In 1927, the museum’s curatorial vision took a dramatic turn with the arrival of its first professionally trained director, A. Everett “Chick” Austin, Jr., a 26-year-old Harvard-educated wunderkind. During Austin’s directorship, the museum acquired watercolors by such important American modernists as John Singer Sargent, Edward Hopper, Preston Dickinson, George Inness and Charles Demuth, among others. Austin also oversaw the first major exhibitions in the U.S. of Italian-baroque painting and surrealist art.

“‘American Moderns on Paper’ shows how, from Homer and Sargent on, American artists excelled in watercolor and reveled in the use of this medium,” Kornhauser says. In fact, she adds, given the immediacy of watercolor as a mode for making images, “it became a primary medium through which American artists explored evolving modernist styles.” A good example of this creative energy can be found in John Marin’s exuberant works, especially his rollicking depictions of New York. Kornhauser observes: “The urban, of-the-moment subject matter of a lot of American modernists’ work, like Marin’s, directly related to the expressive character of the watercolor medium.”

The show also features drawings made with wax-based paint (a series of untitled abstractions by Arthur Dove from 1942); Conté crayon (Charles Burchfield’s Study of Bats in Flight, circa 1954–63); and black ink and sepia ink highlighted with opaque white watercolor (Thomas Hart Benton’s Oil Barge, circa 1943–44). They make use of different kinds of paper, from the heavy wove sheets that Hopper used—its surface texture clearly reveals the watery nature of the medium, in which pigment is suspended in a fast-drying liquid—to Genuine Irish Linen, a thin wove paper that Demuth employed. Demuth’s sheets were so thin that his watercolors made them buckle. The delicateness of their gently rippled surfaces echoes the wistful air of the fugitive encounters between young men the artist portrayed. In those images, he used ambiguity to depict subjects whose homoeroticism he intentionally toned down.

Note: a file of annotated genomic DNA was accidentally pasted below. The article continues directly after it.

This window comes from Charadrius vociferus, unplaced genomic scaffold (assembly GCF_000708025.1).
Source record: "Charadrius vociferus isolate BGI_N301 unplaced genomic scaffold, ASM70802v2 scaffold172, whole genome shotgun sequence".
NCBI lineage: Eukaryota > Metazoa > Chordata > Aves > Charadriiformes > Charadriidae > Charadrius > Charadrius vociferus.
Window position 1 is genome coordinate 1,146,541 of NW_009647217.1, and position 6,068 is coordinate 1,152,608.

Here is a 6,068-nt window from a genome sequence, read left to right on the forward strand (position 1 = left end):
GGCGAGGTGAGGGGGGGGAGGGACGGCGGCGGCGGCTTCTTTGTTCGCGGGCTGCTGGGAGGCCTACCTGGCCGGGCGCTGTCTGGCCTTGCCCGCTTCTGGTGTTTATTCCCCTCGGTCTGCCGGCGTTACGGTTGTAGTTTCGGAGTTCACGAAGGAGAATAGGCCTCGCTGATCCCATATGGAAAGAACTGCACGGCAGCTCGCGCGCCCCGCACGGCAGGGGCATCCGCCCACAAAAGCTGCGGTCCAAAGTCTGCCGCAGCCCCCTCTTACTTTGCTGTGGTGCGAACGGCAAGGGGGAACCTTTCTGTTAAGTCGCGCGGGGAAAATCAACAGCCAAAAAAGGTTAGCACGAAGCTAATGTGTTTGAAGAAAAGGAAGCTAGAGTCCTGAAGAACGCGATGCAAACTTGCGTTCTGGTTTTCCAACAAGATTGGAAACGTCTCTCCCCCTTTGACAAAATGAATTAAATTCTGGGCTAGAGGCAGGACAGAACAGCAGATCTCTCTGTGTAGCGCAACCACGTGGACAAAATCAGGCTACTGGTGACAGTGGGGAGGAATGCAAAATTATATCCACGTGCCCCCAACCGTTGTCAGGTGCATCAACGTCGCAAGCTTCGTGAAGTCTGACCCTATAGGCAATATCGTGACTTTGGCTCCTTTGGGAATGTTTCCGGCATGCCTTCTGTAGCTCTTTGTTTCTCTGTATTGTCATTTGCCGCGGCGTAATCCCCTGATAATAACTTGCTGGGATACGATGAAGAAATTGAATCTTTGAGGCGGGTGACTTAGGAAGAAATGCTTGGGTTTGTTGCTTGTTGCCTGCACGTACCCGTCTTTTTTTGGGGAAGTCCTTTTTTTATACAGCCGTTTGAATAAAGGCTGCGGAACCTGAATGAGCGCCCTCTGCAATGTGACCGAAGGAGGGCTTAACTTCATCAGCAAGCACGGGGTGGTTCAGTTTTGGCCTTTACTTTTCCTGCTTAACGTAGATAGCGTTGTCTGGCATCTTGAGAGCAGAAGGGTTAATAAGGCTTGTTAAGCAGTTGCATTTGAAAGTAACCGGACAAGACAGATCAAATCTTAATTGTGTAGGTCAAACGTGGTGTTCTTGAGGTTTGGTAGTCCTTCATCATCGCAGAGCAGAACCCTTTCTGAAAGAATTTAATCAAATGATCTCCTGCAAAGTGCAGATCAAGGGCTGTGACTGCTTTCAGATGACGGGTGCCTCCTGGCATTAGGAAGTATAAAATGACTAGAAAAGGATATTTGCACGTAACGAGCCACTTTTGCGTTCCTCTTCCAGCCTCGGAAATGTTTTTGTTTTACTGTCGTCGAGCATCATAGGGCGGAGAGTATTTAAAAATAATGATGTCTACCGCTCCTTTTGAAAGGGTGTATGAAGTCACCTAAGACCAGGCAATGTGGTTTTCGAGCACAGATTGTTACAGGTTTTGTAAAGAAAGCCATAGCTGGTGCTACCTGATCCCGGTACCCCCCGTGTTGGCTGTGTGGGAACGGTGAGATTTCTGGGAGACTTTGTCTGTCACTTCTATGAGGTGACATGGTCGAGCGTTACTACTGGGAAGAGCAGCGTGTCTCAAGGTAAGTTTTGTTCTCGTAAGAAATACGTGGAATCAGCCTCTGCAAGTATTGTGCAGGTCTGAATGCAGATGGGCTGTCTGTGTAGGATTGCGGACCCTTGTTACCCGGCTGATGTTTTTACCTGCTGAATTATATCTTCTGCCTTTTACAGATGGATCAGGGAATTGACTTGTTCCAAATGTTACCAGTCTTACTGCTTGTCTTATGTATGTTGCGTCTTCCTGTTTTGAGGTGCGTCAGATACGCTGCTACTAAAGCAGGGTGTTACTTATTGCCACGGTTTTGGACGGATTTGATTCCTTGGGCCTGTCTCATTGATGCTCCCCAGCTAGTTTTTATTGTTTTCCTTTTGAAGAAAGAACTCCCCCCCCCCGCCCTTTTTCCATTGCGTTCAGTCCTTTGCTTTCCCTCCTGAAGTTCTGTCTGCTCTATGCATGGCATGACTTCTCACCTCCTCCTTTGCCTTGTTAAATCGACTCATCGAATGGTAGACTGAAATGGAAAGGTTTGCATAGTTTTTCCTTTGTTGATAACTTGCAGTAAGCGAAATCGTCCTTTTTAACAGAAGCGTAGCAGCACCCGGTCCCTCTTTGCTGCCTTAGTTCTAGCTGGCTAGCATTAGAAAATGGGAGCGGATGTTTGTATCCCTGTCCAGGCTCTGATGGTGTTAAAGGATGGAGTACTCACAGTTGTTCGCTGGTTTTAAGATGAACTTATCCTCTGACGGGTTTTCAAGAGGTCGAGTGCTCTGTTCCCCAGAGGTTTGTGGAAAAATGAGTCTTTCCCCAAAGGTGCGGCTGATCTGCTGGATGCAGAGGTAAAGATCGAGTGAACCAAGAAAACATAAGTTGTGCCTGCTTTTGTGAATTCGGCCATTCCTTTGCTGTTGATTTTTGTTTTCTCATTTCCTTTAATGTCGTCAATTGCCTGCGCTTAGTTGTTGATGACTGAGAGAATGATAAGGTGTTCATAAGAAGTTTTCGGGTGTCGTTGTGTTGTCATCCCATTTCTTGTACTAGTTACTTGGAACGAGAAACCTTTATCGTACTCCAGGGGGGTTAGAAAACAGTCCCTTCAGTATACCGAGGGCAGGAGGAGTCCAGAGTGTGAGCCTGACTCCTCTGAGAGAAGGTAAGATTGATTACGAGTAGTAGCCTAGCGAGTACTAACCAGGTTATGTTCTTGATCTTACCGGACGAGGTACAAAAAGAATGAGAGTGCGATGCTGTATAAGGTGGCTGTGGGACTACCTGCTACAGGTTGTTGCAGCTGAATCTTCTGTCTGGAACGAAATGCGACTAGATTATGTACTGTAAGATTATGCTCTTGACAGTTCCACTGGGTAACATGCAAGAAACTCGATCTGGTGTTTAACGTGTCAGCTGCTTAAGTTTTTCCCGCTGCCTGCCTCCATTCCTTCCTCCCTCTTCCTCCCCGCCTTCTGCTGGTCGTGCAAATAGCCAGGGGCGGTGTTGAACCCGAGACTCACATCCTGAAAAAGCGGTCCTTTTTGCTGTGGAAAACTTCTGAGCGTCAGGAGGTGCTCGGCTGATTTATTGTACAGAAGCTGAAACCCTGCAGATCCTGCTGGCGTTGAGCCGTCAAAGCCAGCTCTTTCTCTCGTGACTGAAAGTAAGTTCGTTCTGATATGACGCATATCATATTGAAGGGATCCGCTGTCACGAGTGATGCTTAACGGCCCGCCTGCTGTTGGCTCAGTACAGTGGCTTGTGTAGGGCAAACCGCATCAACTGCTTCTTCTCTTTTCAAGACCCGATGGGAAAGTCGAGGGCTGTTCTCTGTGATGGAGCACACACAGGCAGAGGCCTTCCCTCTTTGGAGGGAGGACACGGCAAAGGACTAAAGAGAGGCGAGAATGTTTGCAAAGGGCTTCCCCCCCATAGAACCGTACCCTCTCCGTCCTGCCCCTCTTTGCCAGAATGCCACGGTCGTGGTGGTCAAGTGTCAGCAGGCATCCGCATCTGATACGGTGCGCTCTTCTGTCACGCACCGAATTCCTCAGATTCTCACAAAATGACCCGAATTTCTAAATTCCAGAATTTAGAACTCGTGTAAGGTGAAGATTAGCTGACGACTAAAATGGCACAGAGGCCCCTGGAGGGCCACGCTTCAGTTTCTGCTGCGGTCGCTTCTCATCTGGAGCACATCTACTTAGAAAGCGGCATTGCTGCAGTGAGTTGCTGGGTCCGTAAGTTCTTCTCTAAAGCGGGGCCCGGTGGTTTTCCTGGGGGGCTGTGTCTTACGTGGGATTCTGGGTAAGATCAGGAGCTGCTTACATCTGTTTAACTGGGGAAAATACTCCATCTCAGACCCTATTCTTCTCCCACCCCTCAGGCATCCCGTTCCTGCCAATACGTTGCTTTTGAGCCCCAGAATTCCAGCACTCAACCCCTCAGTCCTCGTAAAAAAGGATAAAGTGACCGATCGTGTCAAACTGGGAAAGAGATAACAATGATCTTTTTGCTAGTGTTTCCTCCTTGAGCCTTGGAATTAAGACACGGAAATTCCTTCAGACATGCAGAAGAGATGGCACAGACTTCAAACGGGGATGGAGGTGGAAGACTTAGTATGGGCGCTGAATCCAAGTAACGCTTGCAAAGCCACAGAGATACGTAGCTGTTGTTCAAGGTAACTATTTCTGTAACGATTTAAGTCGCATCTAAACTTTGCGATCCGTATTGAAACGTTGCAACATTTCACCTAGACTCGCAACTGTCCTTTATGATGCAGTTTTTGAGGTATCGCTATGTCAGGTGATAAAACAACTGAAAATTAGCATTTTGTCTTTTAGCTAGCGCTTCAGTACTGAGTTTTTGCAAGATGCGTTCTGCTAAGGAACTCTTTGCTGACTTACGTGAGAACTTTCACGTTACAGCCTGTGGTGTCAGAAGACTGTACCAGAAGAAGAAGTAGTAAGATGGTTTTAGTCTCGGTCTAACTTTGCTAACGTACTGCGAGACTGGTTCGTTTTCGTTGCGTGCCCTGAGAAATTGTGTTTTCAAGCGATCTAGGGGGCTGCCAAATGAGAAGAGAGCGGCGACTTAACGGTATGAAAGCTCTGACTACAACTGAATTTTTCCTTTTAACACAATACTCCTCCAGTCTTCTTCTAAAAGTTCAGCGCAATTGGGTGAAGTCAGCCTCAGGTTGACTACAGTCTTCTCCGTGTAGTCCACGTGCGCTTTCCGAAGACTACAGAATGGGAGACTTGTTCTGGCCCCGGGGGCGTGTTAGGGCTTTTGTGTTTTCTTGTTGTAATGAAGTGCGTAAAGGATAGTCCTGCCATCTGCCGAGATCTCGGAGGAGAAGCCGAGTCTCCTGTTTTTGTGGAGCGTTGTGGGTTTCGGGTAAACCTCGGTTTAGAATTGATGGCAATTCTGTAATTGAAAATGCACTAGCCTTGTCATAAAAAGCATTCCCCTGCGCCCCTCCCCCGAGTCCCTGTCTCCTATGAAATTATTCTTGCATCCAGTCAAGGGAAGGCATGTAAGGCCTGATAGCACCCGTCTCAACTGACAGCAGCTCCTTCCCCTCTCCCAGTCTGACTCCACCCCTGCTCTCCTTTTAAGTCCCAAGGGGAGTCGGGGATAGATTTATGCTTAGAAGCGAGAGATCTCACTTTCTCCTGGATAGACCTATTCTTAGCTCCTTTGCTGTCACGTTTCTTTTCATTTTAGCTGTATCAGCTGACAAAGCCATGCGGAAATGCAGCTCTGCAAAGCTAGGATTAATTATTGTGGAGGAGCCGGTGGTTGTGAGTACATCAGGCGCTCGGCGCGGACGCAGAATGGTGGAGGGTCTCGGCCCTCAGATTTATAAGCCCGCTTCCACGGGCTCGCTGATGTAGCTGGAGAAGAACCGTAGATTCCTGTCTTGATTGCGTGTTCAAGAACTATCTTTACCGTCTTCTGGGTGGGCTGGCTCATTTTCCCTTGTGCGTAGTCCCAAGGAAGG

Toward the end of the exhibition, the sure, knowing lines of Kelly’s exquisitely minimalist images—a watercolor of part of a yellow-green cornstalk (Corn (11), 1959), a simple pen-and-ink drawing of leaves on a thorny stem (Briar, 1961)—recall the similarly expert line drawings of such early 20th-century European modernists as Henri Matisse or Paul Klee. They also bring to mind the abstract forms, often based on shapes in nature or parts of the human body, of the European modernist sculptors Jean Arp and Constantin Brancusi, whose works Kelly admired. The American artist began making drawings of plants in 1949; more than two decades later, he was the first artist to take part in the “MATRIX” series of exhibitions, performances and lectures at the Wadsworth Atheneum. The museum acquired Corn (11), which is on view in “American Moderns on Paper,” from that ongoing program’s 1975 inaugural show.

“Kelly’s drawings showcase his draftsmanship,” Kornhauser says. “This is an aspect of all of the works on view that we wanted to call attention to, as well as the fact that—and I know this sounds bold—when it comes to works on paper, in comparison to their European counterparts, American modernists really took ownership of this medium. They regarded drawings as finished works in themselves and used them to work out many different stylistic and technical ideas.”